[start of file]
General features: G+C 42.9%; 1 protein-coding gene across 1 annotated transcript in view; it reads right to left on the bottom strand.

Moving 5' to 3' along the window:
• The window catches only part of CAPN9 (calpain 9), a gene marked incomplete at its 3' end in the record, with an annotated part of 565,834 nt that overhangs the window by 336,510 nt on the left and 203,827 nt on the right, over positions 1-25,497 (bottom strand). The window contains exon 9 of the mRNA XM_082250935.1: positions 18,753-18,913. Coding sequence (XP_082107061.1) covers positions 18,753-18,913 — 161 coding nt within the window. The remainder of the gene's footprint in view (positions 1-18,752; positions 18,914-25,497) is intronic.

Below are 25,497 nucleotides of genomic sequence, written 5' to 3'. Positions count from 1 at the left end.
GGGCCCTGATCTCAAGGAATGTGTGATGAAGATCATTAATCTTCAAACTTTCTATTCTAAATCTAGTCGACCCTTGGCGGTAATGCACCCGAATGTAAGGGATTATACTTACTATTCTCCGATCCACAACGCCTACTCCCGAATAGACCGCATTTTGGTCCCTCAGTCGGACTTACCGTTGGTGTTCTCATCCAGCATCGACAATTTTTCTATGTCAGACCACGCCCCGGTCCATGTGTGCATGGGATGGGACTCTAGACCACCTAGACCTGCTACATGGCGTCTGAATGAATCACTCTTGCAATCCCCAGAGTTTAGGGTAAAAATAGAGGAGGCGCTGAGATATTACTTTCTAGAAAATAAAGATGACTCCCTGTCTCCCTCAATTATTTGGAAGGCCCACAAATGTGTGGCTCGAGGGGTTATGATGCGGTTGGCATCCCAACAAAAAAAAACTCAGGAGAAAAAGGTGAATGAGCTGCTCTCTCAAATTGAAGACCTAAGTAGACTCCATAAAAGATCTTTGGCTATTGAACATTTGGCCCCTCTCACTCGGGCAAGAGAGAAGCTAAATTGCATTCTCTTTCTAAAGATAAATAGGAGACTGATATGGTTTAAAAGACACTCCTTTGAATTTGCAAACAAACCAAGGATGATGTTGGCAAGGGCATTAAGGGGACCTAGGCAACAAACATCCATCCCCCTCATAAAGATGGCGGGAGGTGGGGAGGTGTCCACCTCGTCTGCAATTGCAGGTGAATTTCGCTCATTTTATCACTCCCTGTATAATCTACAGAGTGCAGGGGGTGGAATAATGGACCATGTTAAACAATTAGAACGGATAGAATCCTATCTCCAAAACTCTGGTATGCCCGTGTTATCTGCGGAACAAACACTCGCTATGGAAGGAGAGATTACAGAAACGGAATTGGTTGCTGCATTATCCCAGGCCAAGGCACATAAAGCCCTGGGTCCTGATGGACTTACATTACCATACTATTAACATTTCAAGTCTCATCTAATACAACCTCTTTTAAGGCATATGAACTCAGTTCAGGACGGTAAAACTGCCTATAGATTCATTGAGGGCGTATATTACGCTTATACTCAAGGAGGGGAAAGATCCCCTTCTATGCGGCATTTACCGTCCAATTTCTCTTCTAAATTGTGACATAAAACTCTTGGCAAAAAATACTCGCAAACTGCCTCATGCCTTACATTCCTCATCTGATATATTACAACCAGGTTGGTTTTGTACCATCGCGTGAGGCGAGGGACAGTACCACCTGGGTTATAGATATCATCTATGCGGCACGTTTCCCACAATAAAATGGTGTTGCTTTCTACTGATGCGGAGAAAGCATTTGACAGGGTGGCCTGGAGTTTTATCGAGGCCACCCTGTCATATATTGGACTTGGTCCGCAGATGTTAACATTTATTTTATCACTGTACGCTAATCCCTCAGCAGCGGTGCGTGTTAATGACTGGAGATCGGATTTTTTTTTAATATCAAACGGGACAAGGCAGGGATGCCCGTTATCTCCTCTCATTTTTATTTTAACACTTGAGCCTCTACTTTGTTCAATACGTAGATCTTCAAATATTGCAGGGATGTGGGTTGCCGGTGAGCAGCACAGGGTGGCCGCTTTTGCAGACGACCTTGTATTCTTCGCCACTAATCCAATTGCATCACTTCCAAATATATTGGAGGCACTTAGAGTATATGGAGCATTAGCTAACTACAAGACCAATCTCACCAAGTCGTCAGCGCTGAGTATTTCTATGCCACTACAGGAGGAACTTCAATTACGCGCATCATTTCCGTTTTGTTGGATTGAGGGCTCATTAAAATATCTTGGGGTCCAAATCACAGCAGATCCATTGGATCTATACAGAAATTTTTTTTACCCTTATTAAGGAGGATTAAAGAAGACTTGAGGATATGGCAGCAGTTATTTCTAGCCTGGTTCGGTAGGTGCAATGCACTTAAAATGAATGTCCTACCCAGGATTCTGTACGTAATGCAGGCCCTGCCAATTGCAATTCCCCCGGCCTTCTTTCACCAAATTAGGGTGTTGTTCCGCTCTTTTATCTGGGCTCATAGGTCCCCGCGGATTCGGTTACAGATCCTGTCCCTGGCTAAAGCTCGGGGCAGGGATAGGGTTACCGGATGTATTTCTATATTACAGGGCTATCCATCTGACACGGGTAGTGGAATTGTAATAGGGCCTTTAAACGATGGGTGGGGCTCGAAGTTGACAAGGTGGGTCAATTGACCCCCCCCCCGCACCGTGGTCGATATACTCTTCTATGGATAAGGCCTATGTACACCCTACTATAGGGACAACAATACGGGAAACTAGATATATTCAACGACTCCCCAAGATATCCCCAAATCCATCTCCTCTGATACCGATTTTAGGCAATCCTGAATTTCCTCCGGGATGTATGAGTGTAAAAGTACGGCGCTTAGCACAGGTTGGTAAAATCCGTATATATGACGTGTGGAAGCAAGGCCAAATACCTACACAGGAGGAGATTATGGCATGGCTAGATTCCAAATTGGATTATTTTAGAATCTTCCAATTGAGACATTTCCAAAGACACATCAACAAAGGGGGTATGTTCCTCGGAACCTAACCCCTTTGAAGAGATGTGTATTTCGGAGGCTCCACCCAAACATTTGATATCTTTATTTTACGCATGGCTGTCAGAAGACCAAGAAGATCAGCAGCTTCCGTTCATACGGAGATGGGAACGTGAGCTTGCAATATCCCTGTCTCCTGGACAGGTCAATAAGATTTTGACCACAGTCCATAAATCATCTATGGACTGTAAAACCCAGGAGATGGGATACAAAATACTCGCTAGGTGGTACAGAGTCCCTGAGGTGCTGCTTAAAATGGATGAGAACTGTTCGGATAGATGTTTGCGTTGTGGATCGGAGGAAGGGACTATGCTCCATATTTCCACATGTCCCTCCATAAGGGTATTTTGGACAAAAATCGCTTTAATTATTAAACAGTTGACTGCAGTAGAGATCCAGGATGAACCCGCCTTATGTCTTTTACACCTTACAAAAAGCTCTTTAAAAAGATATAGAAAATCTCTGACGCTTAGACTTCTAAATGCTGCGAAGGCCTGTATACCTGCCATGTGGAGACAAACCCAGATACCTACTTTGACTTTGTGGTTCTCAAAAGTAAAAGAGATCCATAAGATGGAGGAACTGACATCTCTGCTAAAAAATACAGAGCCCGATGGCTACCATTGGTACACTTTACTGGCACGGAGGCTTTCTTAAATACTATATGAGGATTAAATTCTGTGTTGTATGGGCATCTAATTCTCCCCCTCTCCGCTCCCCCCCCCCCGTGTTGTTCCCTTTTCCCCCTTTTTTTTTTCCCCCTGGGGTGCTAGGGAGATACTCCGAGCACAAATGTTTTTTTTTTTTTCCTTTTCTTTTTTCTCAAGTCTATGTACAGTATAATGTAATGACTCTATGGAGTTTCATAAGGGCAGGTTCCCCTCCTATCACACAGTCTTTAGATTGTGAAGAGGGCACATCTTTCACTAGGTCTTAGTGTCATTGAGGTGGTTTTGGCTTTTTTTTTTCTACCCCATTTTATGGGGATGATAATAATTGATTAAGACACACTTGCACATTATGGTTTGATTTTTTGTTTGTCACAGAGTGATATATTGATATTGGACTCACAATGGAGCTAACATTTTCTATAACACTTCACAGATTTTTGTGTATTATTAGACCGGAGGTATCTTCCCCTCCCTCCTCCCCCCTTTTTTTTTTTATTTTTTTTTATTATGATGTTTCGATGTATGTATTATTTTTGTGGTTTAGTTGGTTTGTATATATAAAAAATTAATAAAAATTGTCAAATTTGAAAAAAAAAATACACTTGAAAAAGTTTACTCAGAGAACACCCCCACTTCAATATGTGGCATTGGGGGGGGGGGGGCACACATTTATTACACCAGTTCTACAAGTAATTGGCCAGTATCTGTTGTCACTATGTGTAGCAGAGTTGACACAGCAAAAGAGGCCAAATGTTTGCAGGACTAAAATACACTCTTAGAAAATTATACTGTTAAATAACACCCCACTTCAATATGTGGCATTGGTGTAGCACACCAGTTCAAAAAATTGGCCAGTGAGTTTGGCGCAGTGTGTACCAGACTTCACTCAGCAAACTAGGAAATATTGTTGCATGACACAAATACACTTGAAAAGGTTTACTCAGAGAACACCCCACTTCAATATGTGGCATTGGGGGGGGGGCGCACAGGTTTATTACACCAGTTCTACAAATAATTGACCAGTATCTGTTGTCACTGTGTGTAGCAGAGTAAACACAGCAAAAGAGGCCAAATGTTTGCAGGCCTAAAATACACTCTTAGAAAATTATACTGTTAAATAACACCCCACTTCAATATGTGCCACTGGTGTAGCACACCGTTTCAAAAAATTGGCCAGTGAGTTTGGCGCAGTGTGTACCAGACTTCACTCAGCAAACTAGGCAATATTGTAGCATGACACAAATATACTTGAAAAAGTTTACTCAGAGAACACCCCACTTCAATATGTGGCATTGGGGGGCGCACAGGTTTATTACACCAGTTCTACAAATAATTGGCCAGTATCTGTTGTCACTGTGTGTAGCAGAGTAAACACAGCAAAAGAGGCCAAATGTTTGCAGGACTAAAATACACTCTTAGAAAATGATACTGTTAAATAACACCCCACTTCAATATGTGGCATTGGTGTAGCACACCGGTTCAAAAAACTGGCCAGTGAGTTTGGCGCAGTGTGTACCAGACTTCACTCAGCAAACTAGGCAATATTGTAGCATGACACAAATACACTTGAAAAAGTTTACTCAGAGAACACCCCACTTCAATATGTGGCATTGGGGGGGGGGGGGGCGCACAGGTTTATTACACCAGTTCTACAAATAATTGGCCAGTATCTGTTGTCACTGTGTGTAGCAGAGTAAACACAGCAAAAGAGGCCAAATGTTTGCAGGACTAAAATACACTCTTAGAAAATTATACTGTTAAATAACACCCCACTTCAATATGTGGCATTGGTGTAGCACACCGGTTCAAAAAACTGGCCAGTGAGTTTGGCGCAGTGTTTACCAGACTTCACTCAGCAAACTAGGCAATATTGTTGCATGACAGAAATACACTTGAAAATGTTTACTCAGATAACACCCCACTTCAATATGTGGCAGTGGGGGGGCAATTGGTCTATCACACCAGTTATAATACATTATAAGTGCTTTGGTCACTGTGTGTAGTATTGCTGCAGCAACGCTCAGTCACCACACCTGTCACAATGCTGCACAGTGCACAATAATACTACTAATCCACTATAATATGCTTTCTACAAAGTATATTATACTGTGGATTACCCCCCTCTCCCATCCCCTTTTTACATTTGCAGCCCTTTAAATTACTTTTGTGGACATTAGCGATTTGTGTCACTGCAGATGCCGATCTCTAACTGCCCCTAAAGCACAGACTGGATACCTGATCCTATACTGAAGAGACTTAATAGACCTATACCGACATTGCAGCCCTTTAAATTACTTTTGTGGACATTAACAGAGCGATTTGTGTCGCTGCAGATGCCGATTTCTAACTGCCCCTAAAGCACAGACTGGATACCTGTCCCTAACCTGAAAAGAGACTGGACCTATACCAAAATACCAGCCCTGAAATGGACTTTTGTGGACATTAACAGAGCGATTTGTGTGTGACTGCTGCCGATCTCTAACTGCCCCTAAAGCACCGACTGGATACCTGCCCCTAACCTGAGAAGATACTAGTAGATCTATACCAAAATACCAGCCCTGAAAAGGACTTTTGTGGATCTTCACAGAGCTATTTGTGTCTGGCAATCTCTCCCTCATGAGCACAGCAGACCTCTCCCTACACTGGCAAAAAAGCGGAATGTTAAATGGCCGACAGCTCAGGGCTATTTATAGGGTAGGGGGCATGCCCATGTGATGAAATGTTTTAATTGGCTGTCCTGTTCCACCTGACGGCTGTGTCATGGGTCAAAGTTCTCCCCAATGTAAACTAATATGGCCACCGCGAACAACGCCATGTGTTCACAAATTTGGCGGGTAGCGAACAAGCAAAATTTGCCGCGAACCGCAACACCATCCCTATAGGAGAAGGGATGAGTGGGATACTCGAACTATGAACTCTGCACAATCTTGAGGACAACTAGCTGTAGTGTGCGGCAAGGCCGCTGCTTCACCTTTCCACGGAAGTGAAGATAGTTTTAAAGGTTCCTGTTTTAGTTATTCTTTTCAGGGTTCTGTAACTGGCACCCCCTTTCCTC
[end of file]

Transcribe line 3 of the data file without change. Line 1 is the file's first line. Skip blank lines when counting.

• The window catches only part of CAPN9 (calpain 9), a gene marked incomplete at its 3' end in the record, with an annotated part of 565,834 nt that overhangs the window by 336,510 nt on the left and 203,827 nt on the right, over positions 1-25,497 (bottom strand). The window contains exon 9 of the mRNA XM_082250935.1: positions 18,753-18,913. Coding sequence (XP_082107061.1) covers positions 18,753-18,913 — 161 coding nt within the window. The remainder of the gene's footprint in view (positions 1-18,752; positions 18,914-25,497) is intronic.